TAMPA — The race for Hillsborough County property appraiser was the most sensational among local political contests during the primary season.
Incumbent Republican Rob Turner had just admitted to sending pornographic emails to his human resources director, a woman he acknowledged he once dated while she worked for him. State Sen. Ronda Storms jumped in to challenge Turner at the last minute, trouncing him.
With Turner out of the picture, the race to succeed him looks like a typical campaign for a constitutional office — a contest over resumes and slogans about qualifications. It features two candidates with political experience in Storms and former state Rep. Bob Henriquez, a Democrat.
Two other candidates running without party affiliation, James DeMio and Rob Townsend, are hoping to pull an upset.
At stake is who will oversee an office that assesses the values of all Hillsborough County properties for the purpose of determining their tax bills, with an $11 million budget and 130 employees.
Storms and Henriquez couldn't be more different.
Storms, 47, is a socially conservative firebrand known for going to bat for constituents, for calling out what she perceives as injustice and for inflaming passions. Well-known to even casual political observers, she elicits strong feelings among supporters and detractors.
She has changed her message little since the primary ended.
"I'm competent and I'm a hard worker," Storms said. "I do my work. I show up to the office, and I'm faithful to my constituents."
She has law and English education degrees but has mostly worked in politics after teaching high school, first as a Hillsborough County commissioner before serving in the state Senate for the past six years.
Henriquez, 48, is less well-known, having left the state House in 2006 due to term limits. Supporters say he had a reputation for working across partisan lines in a congenial manner.
He touts most heavily his three years overseeing the regional offices of the Department of Children and Families ending last year, with a larger staff and budget than the property appraiser.
"To me, voters are making a hiring decision for who should be the chief executive officer for this office," Henriquez says frequently. "Sen. Storms is a capable person, but better suited for the legislative arena."
Henriquez has worked as a planner for Hillsborough County government, in different capacities with engineering firms and as a government affairs coordinator for what is now the Tampa Bay Builders Association. He may be best known as head football coach at Tampa Catholic High School.
He and Storms have different views on how well the property appraiser's office functions.
Storms characterizes it as an office in need of fixing, damaged by Turner and prone to treating property assessments as though he is paid by "commission."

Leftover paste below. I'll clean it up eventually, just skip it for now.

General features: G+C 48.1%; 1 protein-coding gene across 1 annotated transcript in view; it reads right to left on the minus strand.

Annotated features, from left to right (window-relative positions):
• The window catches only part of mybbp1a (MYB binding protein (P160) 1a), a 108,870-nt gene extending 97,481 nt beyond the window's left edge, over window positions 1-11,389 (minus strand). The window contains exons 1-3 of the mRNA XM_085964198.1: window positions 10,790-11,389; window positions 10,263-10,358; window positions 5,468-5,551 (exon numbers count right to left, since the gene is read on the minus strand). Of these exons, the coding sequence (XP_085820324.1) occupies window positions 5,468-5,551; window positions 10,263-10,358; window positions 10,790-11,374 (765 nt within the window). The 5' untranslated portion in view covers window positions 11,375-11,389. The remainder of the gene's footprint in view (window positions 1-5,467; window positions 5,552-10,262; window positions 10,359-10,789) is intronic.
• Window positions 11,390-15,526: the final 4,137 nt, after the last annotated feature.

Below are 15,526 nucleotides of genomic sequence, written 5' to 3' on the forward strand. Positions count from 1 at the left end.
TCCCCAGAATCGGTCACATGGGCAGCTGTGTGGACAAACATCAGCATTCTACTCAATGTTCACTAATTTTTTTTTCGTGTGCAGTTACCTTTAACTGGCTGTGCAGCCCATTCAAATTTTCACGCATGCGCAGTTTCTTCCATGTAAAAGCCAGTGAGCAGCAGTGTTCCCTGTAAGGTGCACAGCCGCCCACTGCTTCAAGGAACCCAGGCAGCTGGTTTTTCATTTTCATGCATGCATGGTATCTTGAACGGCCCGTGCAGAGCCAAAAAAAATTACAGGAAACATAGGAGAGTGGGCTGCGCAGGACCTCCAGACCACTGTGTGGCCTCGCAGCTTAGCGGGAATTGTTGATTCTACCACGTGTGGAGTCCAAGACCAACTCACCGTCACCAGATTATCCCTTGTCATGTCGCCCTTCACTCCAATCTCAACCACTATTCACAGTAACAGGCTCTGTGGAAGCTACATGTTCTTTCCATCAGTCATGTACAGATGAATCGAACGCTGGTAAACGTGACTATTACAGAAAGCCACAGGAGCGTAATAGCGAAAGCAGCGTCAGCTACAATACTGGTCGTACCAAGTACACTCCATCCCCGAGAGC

"I'm in the race to clean up the office, to straighten up the office," Storms said. "So that voters will have someone who is faithful to them and will serve them dependably."
She says she will improve hiring and supervising standards and make the office more approachable to people who have questions about their assessments and want to challenge them. She said she will strictly follow standards set by the state, but where there is room for interpretation will err on the side of the taxpayer.
"If the ball hits the line, you call the ball in favor of the taxpayer," Storms said.
Henriquez says that, despite the porn scandal, the office works reasonably well to fairly assess property. He characterizes the need for change more in terms of tweaks than an overhaul.
He agrees the office should make it easier for people to raise questions about their assessments, employing a similar "tie goes to the runner" metaphor.
An early priority would be improving the agency's website to make it easier for residents to interact with the office.
"I think, on balance, the office has done a fairly good job," he said.
While Henriquez has more office experience, his time as circuit administrator overseeing the Pasco and Pinellas offices of DCF was somewhat of a mixed bag, at least according to his evaluations. Supervisor Nick Cox, now statewide prosecutor for Florida, credited him with being active in the community but said he was not visible enough in the office.
In numerical scores, Henriquez earned mostly 3's on a 1-to-5 scale, which technically meant he met expectations but in government grading tends to mean he needed to show improvement.
Cox, who has contributed to both Henriquez's and Storms' campaigns, said he never had questions about Henriquez's work ethic and he had encouraged his community outreach. It was more a question of balance, he said.
"I was worried that perception could become reality in people's minds," he said.
In a mailer, Henriquez touts his varied experience. He contrasted it with Storms, whom he described as a "bully and self-promoter."
Particularly during her time as a county commissioner, Storms had a knack for attracting headlines that rallied supporters and angered opponents. She led the effort to ban gay pride displays on county property, for instance.
In a newspaper submission this week, Democratic County Commissioner and former state legislator Les Miller resurrected statements Storms made in 2000 as historically black Florida A & M University considered opening a law school in Hillsborough.
"We can get them through law school, but we can't get them to pass the bar," she was quoted as saying at the time.
Storms has said her social views will have no bearing on the office, other than allowing voters to understand that she stands in the face of opposition.
"I've been a person who has established enormous negative blowback for stating what I believe in," Storms said. "I still have those views, but they're not views that will come into contact with this office."